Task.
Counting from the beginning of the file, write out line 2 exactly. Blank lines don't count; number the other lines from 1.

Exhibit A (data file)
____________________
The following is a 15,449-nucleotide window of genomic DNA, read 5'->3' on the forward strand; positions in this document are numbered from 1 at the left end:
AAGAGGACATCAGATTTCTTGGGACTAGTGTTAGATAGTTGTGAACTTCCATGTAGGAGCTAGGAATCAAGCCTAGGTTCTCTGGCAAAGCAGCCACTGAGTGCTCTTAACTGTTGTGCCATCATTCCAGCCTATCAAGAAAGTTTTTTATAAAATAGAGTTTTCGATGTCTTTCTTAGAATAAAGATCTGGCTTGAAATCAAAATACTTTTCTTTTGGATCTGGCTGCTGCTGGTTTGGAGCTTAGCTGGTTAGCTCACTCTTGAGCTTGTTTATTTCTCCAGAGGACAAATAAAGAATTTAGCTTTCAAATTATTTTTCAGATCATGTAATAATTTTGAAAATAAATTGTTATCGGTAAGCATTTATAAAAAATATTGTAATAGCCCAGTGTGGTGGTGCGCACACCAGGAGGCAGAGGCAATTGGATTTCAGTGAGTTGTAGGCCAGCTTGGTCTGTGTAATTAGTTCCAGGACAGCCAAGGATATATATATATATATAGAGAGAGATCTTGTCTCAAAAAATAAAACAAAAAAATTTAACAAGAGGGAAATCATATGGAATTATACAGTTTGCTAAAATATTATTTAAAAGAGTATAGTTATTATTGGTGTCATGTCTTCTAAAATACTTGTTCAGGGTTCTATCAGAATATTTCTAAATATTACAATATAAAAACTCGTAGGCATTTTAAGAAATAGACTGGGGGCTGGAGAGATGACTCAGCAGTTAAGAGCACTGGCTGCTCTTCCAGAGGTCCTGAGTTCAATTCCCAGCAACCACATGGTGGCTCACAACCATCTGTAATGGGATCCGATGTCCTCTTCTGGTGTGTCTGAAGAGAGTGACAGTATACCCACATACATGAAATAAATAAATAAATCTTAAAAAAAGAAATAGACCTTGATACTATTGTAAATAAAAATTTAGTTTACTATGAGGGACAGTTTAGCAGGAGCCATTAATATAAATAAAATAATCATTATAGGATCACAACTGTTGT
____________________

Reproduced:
AAGAGGACATCAGATTTCTTGGGACTAGTGTTAGATAGTTGTGAACTTCCATGTAGGAGCTAGGAATCAAGCCTAGGTTCTCTGGCAAAGCAGCCACTGAGTGCTCTTAACTGTTGTGCCATCATTCCAGCCTATCAAGAAAGTTTTTTATAAAATAGAGTTTTCGATGTCTTTCTTAGAATAAAGATCTGGCTTGAAATCAAAATACTTTTCTTTTGGATCTGGCTGCTGCTGGTTTGGAGCTTAGCTGGTTAGCTCACTCTTGAGCTTGTTTATTTCTCCAGAGGACAAATAAAGAATTTAGCTTTCAAATTATTTTTCAGATCATGTAATAATTTTGAAAATAAATTGTTATCGGTAAGCATTTATAAAAAATATTGTAATAGCCCAGTGTGGTGGTGCGCACACCAGGAGGCAGAGGCAATTGGATTTCAGTGAGTTGTAGGCCAGCTTGGTCTGTGTAATTAGTTCCAGGACAGCCAAGGATATATATATATATATAGAGAGAGATCTTGTCTCAAAAAATAAAACAAAAAAATTTAACAAGAGGGAAATCATATGGAATTATACAGTTTGCTAAAATATTATTTAAAAGAGTATAGTTATTATTGGTGTCATGTCTTCTAAAATACTTGTTCAGGGTTCTATCAGAATATTTCTAAATATTACAATATAAAAACTCGTAGGCATTTTAAGAAATAGACTGGGGGCTGGAGAGATGACTCAGCAGTTAAGAGCACTGGCTGCTCTTCCAGAGGTCCTGAGTTCAATTCCCAGCAACCACATGGTGGCTCACAACCATCTGTAATGGGATCCGATGTCCTCTTCTGGTGTGTCTGAAGAGAGTGACAGTATACCCACATACATGAAATAAATAAATAAATCTTAAAAAAAGAAATAGACCTTGATACTATTGTAAATAAAAATTTAGTTTACTATGAGGGACAGTTTAGCAGGAGCCATTAATATAAATAAAATAATCATTATAGGATCACAACTGTTGT